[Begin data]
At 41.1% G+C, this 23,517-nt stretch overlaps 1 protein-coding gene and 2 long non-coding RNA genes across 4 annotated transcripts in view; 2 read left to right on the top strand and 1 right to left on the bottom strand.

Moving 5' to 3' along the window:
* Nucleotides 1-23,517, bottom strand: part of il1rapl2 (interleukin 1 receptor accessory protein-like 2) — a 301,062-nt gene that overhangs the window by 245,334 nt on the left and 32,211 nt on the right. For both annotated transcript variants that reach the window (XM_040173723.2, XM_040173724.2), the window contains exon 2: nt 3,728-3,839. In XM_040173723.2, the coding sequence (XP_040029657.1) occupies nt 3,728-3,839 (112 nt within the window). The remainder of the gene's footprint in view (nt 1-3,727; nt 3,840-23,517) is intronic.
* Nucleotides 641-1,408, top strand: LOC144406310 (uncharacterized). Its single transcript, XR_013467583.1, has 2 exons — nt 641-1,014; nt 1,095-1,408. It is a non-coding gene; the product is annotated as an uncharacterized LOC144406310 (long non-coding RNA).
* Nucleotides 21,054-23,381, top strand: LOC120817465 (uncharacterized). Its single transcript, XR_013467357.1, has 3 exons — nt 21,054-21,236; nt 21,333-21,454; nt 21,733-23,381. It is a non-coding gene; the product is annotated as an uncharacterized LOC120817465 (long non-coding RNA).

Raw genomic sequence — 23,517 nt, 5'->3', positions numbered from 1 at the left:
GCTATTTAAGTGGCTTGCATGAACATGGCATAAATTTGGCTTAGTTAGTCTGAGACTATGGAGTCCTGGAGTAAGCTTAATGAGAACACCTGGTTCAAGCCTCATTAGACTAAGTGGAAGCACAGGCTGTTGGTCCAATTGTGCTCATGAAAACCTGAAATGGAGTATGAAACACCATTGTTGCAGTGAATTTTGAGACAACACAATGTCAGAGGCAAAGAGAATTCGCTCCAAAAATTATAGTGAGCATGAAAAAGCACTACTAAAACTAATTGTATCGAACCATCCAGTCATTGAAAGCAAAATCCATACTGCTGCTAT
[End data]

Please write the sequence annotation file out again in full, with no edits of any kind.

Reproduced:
At 41.1% G+C, this 23,517-nt stretch overlaps 1 protein-coding gene and 2 long non-coding RNA genes across 4 annotated transcripts in view; 2 read left to right on the top strand and 1 right to left on the bottom strand.

Moving 5' to 3' along the window:
* Nucleotides 1-23,517, bottom strand: part of il1rapl2 (interleukin 1 receptor accessory protein-like 2) — a 301,062-nt gene that overhangs the window by 245,334 nt on the left and 32,211 nt on the right. For both annotated transcript variants that reach the window (XM_040173723.2, XM_040173724.2), the window contains exon 2: nt 3,728-3,839. In XM_040173723.2, the coding sequence (XP_040029657.1) occupies nt 3,728-3,839 (112 nt within the window). The remainder of the gene's footprint in view (nt 1-3,727; nt 3,840-23,517) is intronic.
* Nucleotides 641-1,408, top strand: LOC144406310 (uncharacterized). Its single transcript, XR_013467583.1, has 2 exons — nt 641-1,014; nt 1,095-1,408. It is a non-coding gene; the product is annotated as an uncharacterized LOC144406310 (long non-coding RNA).
* Nucleotides 21,054-23,381, top strand: LOC120817465 (uncharacterized). Its single transcript, XR_013467357.1, has 3 exons — nt 21,054-21,236; nt 21,333-21,454; nt 21,733-23,381. It is a non-coding gene; the product is annotated as an uncharacterized LOC120817465 (long non-coding RNA).

Raw genomic sequence — 23,517 nt, 5'->3', positions numbered from 1 at the left:
GCTATTTAAGTGGCTTGCATGAACATGGCATAAATTTGGCTTAGTTAGTCTGAGACTATGGAGTCCTGGAGTAAGCTTAATGAGAACACCTGGTTCAAGCCTCATTAGACTAAGTGGAAGCACAGGCTGTTGGTCCAATTGTGCTCATGAAAACCTGAAATGGAGTATGAAACACCATTGTTGCAGTGAATTTTGAGACAACACAATGTCAGAGGCAAAGAGAATTCGCTCCAAAAATTATAGTGAGCATGAAAAAGCACTACTAAAACTAATTGTATCGAACCATCCAGTCATTGAAAGCAAAATCCATACTGCTGCTAT